Students at Regent’s University London were recently lucky enough to attend the fascinating and informative Story Seminar with world renowned screenwriter, Robert McKee.
McKee, a Fulbright Scholar, is the most sought-after screenwriting lecturer around the globe. He has dedicated the last 30 years to educating and mentoring screenwriters, novelists, playwrights, poets, documentary makers, producers, and directors internationally.
This year’s inaugural recipient of the Robert McKee International Screenwriting Scholarship at Regent’s, Luis Garcia, attended the seminar and said, "For a young screenwriter, there are few things more inspiring than sitting in an intimate classroom with Robert McKee, as he offers some of the profound insights that have made him an industry legend.
“From his encyclopaedic knowledge of the form; to his comprehensive analysis of craft, talking Story on a personal level with Robert McKee is an opportunity you'll only find at Regent's University London."
McKee discussed how dialogue is for the page, stage and screen, believing that divisions for writers between writing for the page, writing for the novel, writing for the theatre, and writing for film and television are extremely artificial. He told students these can all be used across different platforms and “there is no reason to think that any other medium of storytelling is outside of your reach,” adding that they can and should move from one to another, “as what really matters is what fascinates you as a writer”.
Still exploring the various platforms, McKee discussed how the nature of the novel is the dramatisation of inner conflict; the nature of the theatre is the dramatisation of personal conflicts, and the nature of the cinema is the dramatisation of extra-personal conflict with societies and the physical book, stating “all three mediums can do all three, but each one has a natural strength at one of those three levels”.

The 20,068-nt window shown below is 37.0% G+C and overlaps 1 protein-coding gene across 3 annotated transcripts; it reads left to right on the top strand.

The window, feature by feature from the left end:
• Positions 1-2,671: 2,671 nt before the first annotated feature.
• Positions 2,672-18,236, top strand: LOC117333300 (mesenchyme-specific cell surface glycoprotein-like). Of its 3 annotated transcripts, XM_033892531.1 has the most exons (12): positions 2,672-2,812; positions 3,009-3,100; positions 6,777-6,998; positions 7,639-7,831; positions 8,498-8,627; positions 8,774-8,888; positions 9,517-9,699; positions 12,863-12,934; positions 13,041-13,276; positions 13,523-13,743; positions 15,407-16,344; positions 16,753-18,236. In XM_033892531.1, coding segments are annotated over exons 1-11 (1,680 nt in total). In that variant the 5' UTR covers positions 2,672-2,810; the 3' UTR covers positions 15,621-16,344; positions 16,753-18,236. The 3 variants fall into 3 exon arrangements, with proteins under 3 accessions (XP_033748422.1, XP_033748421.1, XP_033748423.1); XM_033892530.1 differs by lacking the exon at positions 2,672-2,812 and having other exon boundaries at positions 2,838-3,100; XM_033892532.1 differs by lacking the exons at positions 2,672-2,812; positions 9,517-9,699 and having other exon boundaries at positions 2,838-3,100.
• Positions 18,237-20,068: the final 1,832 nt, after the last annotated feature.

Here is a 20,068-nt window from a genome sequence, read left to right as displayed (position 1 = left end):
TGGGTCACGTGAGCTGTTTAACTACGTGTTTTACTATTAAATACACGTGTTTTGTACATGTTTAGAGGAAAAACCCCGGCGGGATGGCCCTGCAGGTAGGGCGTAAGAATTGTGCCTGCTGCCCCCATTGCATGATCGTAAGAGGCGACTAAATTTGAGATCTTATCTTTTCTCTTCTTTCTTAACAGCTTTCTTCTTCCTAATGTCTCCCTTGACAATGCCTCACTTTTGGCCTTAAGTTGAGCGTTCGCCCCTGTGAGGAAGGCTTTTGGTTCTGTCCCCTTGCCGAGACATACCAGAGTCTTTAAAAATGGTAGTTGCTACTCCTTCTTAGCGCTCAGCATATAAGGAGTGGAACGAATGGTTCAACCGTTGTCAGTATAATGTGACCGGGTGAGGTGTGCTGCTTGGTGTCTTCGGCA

“A really great filmmaker, knowing that the power of the novel is the natural home for inner conflict, makes movies about inner conflict,” says McKee. “The power of the novel creates a vision of the physical and social world and everything in between. All three co-exist, but really courageous artists tend to go against the grain,” he said, telling students that “when you see the possibilities of each, you have to decide which is your natural home and write where you feel comfortable and what excites you.”
McKee’s former students include over 60 Academy Award winners, 200 Academy Award nominees, 200 Emmy Award winners, 1000 Emmy Award nominees, 100 WGA (Writers Guild of America) Award winners, 250 WGA Award nominees, 50 DGA (Directors Guild of America) Award winners and 100 DGA Award nominees.
Speaking with a third-year student who came from an acting background, McKee added that acting is possibly “the best preparation to be a writer,” advising students to take acting classes, scene study and improvisation, as “a writer is an improviser acting”. Describing Sophocles, Aristophanes, and Shakespeare as actors, McKee suggested that having acting as a preparation to write, or as an augmentation of your writing, is invaluable and if you can do it, do it, adding that it would be a “serious asset to overcoming writer’s block”.